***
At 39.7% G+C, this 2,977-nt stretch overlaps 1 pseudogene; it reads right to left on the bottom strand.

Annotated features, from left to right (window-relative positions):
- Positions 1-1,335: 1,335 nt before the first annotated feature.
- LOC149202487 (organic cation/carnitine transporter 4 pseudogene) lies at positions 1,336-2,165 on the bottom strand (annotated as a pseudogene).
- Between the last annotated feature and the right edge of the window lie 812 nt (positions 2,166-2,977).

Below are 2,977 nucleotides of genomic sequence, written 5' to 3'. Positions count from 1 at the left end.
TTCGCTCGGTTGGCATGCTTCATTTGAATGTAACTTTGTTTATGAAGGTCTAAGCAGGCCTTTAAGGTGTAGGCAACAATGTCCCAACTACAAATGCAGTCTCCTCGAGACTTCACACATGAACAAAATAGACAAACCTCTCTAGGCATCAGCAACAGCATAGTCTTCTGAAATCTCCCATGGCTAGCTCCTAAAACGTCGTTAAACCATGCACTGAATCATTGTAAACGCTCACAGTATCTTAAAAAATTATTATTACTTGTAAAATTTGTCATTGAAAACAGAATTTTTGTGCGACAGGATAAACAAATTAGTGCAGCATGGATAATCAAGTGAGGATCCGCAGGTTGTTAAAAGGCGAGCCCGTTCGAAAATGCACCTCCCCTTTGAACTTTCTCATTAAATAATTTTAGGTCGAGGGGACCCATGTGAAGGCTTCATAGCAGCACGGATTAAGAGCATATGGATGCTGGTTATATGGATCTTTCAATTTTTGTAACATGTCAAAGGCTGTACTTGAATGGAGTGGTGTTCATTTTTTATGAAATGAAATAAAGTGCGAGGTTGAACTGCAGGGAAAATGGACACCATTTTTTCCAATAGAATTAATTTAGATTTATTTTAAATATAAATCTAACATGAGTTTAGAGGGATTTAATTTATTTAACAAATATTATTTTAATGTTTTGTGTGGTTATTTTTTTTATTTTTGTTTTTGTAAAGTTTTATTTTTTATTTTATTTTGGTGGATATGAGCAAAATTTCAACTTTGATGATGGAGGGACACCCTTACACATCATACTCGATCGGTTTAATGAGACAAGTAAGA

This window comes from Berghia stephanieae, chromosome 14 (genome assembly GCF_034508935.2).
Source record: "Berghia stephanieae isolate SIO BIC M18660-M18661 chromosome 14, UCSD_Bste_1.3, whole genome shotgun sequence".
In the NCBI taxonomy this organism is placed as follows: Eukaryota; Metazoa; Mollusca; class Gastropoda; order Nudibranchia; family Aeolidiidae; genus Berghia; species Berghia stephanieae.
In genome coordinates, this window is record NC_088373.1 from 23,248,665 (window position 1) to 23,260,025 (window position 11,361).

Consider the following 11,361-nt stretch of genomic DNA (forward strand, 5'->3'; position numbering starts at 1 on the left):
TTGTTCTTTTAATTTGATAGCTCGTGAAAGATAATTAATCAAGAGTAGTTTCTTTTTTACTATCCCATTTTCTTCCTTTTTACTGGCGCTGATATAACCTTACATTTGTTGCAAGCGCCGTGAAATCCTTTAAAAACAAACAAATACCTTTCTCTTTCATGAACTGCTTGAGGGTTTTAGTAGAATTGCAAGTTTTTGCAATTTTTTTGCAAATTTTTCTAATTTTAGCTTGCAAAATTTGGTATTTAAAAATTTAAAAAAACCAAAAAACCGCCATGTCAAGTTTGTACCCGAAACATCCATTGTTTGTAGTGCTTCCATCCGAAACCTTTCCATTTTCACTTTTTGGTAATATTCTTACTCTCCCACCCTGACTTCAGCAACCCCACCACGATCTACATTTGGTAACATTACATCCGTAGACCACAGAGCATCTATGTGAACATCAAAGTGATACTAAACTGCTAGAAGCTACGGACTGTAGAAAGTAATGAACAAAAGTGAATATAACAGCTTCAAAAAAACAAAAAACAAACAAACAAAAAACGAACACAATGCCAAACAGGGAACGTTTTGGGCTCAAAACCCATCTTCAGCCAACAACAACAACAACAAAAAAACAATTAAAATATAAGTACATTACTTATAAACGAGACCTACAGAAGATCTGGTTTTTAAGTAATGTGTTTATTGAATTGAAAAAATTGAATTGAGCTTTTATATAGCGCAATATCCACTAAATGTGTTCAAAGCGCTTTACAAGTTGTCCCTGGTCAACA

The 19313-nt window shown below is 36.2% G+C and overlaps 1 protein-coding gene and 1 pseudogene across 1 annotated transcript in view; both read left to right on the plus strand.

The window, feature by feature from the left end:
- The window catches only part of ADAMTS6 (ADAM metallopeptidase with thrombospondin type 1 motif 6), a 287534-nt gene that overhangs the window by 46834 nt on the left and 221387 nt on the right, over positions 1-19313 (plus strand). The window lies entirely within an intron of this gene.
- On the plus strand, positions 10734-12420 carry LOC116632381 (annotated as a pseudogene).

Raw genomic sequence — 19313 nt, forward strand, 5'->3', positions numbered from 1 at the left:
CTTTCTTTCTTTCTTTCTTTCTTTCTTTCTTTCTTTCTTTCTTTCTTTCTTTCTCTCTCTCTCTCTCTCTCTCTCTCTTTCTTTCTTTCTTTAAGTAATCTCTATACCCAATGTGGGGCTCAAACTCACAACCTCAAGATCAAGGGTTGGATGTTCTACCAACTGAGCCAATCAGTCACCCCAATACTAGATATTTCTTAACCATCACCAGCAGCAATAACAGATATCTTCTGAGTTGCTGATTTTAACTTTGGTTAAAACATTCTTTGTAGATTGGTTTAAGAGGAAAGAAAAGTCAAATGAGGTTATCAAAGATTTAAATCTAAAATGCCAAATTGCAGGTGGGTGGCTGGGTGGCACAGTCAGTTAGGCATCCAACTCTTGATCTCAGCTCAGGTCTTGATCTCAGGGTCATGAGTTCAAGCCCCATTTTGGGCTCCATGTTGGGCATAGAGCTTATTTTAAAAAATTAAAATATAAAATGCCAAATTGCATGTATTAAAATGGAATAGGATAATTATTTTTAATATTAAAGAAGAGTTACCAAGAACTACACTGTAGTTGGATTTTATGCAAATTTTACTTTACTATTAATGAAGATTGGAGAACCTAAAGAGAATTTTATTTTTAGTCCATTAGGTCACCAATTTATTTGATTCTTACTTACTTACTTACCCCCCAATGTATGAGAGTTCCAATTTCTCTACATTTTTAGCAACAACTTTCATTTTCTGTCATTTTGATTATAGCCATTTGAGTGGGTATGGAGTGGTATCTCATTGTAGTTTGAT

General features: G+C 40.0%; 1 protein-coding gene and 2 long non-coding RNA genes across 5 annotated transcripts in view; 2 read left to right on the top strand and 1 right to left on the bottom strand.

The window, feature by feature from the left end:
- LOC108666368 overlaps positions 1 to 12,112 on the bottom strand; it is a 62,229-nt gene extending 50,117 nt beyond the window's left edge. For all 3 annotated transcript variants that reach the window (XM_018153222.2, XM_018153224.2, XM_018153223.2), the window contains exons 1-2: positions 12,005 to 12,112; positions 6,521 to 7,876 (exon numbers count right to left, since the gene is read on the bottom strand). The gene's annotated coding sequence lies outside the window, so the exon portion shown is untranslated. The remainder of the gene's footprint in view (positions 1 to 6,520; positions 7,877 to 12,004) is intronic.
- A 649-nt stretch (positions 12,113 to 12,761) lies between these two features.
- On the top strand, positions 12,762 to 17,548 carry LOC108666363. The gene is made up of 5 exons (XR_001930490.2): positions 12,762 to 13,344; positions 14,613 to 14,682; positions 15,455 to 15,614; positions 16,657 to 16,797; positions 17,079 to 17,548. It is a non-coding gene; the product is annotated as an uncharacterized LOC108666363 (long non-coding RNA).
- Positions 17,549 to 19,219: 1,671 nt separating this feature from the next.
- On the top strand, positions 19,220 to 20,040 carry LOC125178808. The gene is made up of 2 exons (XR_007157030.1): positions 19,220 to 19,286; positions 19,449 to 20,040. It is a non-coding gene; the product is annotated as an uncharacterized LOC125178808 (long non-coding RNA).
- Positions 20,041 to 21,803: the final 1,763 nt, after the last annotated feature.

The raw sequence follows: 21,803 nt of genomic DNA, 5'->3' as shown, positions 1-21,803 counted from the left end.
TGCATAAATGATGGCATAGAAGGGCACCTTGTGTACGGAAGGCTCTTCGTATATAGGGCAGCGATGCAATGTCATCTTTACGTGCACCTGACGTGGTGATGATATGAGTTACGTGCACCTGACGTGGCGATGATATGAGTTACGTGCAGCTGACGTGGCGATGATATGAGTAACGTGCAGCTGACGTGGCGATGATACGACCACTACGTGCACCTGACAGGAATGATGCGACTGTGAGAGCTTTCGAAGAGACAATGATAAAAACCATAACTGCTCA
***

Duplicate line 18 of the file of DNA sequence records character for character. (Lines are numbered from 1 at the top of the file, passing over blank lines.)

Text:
Raw genomic sequence — 19313 nt, forward strand, 5'->3', positions numbered from 1 at the left: